Owen Biddle, "House carpenter and teacher of architectural drawing," is primarily remembered as the author of The Young Carpenter's Assistant, or A System of Architecture, Adapted to the Style of Building in the United States. Illustrated with forty-four plates, this is one of the earliest books on architecture written and published in America, and it was widely reprinted throughout the first half of the nineteenth century. In 1833 John Haviland revised the original text, added a new introduction and twenty plates, and reissued it as An Improved and Enlarged Edition of Biddle's Young Carpenter's Assistant.
Of Biddle's lamentably brief and promising career, little is known. He was the son of Owen Biddle, Sr., a member of the Philadelphia Monthly Meeting, and from 1799 to 1801, was associated with the carpenter Joseph Cowgill. Biddle was elected to The Carpenters' Company in 1800 and designed the Arch Street Meeting House (330 Arch St., Phila.) in 1803, for which his drawing survives. When the Schuylkill Permanent Bridge was constructed (1798-1805), Biddle was hired "to perform the workmanship of the covering, agreeably to a design furnished by them to him." The president of the bridge company wrote that the covering "was executed with singular fidelity and credit, by Mr. Owen Biddle, an ingenious carpenter and architect of Philadelphia who made additions to the design." Biddle's account of the project appeared as a "Description of the Schuylkill Bridge," in the Literary Magazine and American Register (October, 1805). He also served as master builder of John Dorsey's Pennsylvania Academy of the Fine Arts Building (1805-1806; burned, 1845).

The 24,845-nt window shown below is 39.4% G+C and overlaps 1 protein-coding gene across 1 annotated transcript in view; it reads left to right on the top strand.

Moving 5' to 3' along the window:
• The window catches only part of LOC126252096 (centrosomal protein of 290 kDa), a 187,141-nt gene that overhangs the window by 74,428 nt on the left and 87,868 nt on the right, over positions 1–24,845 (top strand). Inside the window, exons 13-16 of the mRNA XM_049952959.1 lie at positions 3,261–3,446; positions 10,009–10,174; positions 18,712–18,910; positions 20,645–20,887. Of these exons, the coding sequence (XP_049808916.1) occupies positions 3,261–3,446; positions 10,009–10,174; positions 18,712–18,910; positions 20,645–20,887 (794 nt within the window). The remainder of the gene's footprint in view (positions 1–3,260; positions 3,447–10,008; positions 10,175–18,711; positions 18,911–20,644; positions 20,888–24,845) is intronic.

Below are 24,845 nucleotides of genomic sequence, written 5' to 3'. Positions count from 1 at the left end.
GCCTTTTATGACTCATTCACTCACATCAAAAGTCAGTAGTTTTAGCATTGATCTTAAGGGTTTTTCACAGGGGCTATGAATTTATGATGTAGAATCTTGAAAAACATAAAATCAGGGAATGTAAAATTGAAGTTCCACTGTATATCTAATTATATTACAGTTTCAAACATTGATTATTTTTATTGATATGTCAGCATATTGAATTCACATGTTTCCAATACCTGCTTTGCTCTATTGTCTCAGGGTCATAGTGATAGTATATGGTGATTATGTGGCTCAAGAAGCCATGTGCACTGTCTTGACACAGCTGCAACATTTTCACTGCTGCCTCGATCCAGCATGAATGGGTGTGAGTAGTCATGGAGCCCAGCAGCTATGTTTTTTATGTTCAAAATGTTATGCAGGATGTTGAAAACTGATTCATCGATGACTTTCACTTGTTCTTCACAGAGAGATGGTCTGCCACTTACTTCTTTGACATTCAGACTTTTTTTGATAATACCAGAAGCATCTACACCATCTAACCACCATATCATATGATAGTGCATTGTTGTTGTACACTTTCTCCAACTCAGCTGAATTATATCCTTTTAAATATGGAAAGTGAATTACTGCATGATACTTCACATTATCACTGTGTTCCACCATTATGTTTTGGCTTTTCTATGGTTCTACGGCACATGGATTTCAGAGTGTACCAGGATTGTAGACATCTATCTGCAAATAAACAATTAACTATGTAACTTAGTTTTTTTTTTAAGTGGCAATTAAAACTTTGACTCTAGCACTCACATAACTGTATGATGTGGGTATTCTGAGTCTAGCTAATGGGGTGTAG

Roger W. Moss.
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